Will voters allow greenhouse cannabis cultivation?
by Kimberly Rivers
Measure O is on the ballot, finally putting the question of whether or not cannabis can be commercially grown in the county before the voters.
“Although we would have wanted this ballot measure to include outdoor cultivation and retail sales, for conservative unincorporated Ventura County this is a long overdue first step towards allowing commercial cannabis activity,” states Sespe Creek Collective, a dispensary in Ojai, on its website. “We welcome the opportunity to source products grown locally in our region and hope this will provide new options for small farmers.”
The county already allows industrial hemp to be grown and has issued permits for 4,000 acres of hemp growing in the county. But cannabis is the plant that is used for activities that up until recent years were illegal. California has so far left the decision up to counties and cities to decide whether to allow commercial cannabis growing in their jurisdictions.
Last month the Ventura County Board of Supervisors received a report on Measure O and the proposition’s potential impacts in the county, commissioned from HdL Consulting (HdL), an Orange County-based firm with expertise in cannabis policy, regulation and compliance.
What would Measure O allow?
The measure, if passed by a simple majority of voters, would allow up to 500 cumulative acres countywide of cannabis to be grown for commercial purposes in already existing greenhouses or other indoor facilities, in the unincorporated areas of Ventura County. The plant could only be grown in areas zoned exclusively for agricultural purposes and industrial activities (AE, M1 and M2 zones).
An additional 100 acres of nurseries could be permitted to house plants for sale and some ancillary and processing activities would be allowed as needed with cultivation activities. All growers would have to comply with state laws, and receive a county-issued license.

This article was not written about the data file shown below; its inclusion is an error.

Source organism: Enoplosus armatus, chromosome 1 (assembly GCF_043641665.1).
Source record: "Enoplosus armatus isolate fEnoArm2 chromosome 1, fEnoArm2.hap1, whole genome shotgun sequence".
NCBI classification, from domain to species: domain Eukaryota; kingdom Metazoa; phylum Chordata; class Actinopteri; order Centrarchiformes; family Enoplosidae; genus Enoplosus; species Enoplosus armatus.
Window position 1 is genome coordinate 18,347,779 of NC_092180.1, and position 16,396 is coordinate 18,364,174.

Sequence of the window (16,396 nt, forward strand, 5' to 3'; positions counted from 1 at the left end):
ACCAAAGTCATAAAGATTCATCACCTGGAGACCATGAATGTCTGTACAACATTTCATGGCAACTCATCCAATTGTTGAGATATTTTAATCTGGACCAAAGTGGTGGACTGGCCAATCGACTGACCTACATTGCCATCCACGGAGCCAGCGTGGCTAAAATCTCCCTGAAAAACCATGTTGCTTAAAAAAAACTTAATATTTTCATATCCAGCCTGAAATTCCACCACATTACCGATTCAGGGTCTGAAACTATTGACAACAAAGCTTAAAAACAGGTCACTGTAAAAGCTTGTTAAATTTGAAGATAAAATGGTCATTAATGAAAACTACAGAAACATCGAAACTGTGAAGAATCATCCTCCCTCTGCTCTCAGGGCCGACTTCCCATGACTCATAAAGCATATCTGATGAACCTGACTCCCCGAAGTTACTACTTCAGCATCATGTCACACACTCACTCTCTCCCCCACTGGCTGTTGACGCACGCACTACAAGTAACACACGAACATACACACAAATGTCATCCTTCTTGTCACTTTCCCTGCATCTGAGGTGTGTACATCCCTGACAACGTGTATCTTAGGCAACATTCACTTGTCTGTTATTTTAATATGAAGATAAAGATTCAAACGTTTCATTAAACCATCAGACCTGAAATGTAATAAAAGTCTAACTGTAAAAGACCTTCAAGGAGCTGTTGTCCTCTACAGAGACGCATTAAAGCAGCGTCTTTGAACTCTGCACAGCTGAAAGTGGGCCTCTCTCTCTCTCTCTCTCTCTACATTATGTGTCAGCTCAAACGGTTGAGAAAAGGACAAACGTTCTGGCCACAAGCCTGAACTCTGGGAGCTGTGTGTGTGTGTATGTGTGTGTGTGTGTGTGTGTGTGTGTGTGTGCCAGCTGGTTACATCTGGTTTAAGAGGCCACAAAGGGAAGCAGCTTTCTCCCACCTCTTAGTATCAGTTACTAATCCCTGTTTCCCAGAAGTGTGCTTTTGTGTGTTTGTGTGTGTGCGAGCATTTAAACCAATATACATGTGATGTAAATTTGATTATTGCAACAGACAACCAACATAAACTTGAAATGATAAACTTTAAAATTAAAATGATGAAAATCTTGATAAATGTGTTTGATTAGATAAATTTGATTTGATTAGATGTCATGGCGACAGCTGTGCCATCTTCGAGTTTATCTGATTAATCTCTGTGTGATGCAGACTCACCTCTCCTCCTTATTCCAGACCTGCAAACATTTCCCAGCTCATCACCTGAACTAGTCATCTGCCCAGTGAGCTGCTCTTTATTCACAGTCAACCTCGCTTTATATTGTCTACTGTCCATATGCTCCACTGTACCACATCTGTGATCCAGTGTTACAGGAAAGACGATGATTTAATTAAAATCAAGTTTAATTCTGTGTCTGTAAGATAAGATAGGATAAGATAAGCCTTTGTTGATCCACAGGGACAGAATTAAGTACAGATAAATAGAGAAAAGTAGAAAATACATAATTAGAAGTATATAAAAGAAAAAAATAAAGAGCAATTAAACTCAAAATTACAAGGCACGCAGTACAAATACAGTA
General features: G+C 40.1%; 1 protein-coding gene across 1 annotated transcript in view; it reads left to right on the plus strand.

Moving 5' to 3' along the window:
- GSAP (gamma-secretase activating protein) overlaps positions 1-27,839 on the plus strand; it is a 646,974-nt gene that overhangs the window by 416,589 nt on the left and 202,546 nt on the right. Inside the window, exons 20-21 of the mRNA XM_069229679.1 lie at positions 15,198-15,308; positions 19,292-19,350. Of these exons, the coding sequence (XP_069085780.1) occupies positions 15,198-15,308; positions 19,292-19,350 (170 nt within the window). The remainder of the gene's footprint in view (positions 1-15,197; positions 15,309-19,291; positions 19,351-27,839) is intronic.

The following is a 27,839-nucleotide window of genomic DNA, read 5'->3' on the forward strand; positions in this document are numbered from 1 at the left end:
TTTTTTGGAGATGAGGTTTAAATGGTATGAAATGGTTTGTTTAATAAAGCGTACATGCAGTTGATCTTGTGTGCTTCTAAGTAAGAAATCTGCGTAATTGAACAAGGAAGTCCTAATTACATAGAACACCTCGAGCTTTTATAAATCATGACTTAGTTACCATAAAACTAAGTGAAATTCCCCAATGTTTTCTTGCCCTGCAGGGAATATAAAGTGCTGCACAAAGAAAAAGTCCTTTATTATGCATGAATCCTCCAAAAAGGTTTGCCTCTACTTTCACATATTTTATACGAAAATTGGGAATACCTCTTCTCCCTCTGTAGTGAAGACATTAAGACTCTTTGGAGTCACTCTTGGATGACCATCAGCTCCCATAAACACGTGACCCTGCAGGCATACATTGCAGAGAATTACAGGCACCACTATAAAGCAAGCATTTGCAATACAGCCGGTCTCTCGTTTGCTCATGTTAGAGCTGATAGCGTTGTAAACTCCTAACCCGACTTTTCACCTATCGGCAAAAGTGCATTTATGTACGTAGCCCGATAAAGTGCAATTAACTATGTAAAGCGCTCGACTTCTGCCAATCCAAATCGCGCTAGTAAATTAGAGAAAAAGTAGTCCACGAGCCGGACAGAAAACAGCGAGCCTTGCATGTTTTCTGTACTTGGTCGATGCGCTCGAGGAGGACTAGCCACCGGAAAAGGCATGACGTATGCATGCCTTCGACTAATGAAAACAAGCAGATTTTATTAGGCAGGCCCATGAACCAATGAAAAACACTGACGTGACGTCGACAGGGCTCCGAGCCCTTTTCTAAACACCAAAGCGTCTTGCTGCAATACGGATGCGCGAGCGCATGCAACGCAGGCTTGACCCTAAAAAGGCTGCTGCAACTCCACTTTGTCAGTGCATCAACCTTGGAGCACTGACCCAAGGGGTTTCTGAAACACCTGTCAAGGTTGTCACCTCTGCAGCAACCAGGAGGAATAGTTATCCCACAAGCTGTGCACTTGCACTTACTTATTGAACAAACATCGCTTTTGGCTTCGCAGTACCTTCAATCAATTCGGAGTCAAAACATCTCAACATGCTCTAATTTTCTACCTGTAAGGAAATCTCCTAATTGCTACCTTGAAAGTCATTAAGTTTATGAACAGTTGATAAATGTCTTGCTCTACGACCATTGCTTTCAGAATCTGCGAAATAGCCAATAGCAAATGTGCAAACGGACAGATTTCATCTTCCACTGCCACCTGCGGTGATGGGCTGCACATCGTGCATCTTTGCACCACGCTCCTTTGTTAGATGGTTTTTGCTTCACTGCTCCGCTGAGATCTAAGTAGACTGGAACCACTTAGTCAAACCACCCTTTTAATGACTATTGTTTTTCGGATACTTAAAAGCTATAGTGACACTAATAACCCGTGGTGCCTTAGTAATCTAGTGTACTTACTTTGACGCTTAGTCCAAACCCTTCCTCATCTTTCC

The measure approves a 4 percent tax on gross receipts from proceeds related to cultivation and a 1 percent tax on gross receipts related to nurseries. Those levels match taxes already in effect in Santa Barbara County. Proceeds would be part of the county’s general fund and could be used for any expense.
Applications for commercial cultivation could be submitted starting Jan. 1, 2021, approved on a first-come, first-served basis. Permission to grow would be ministerial, meaning the county must grant permission if the applicant meets all conditions and the permit would not result in acreage maximums being exceeded. Licenses would be renewed each year.
Measure O would require perimeter security systems that include 24-hour video monitoring and lighting, exceeding state standards. In addition, the law would require the use of “best available control technology” for controlling odors from the greenhouses, but that may not eliminate all odor, which has been a major issue for residents who currently live near areas where industrial hemp is being grown.
What does Measure O not allow?
Measure O would not allow manufacturing activities associated with cannabis, nor would it allow retail sales — something the county does not currently allow. Some cities in the county do allow retail sales.
The application of conventional pesticides and herbicides to cannabis is generally prohibited in California.
The measure sets a 1,200-foot buffer zone around certain sensitive uses including schools, youth centers and residential neighborhoods.
Measure O does not create any additional tax on processing or distribution of cannabis products.
If Measure O passes…
Based on HdL’s assessment, there are only 220 acres of existing greenhouse in the county that meet the requirements of Measure O. The report highlighted that there are currently only 347.5 acres of greenhouse cultivation of cannabis in the entire state, with 62 acres in Santa Barbara County. The law would not lead to new greenhouse construction, but could result in about 72 new jobs (annual payroll of about $3 million) and four new farmworker housing areas.
Based on the report’s assessment, it is expected that four growers would be active in the county, each with about 60,000 square feet of growing area, or under two acres of greenhouse space used for growing cannabis. But the initiative would not limit the number of growers, just the total acreage, cumulatively, of all growers.
The measure is unlikely, however, to deter illegal cultivation in the nearby national forests, reports HdL, because it does not allow licensed retail sales in the unincorporated county, continuing an incentive for black market, unlicensed sellers. All licensed growers have to sell to licensed retailers. So the measure doesn’t create a solution to the black market sale of cannabis products.
HdL notes that licensing growers and sellers can reduce the scope of the illegal black market in cannabis, but also pointed out that their opinion differs from that of the Ventura County Sheriff’s Office, which in some cases thinks that legal, licensed growers can be “linked to criminal black market operations,” and may be a target of crime including armed robbery.
It is estimated that $2.92 million from cultivation and nurseries would be generated annually in tax revenue.
HdL’s report and other documents are online at: bosagenda.countyofventura.org/sirepub/agdocs.aspx?doctype=agenda&itemid=110375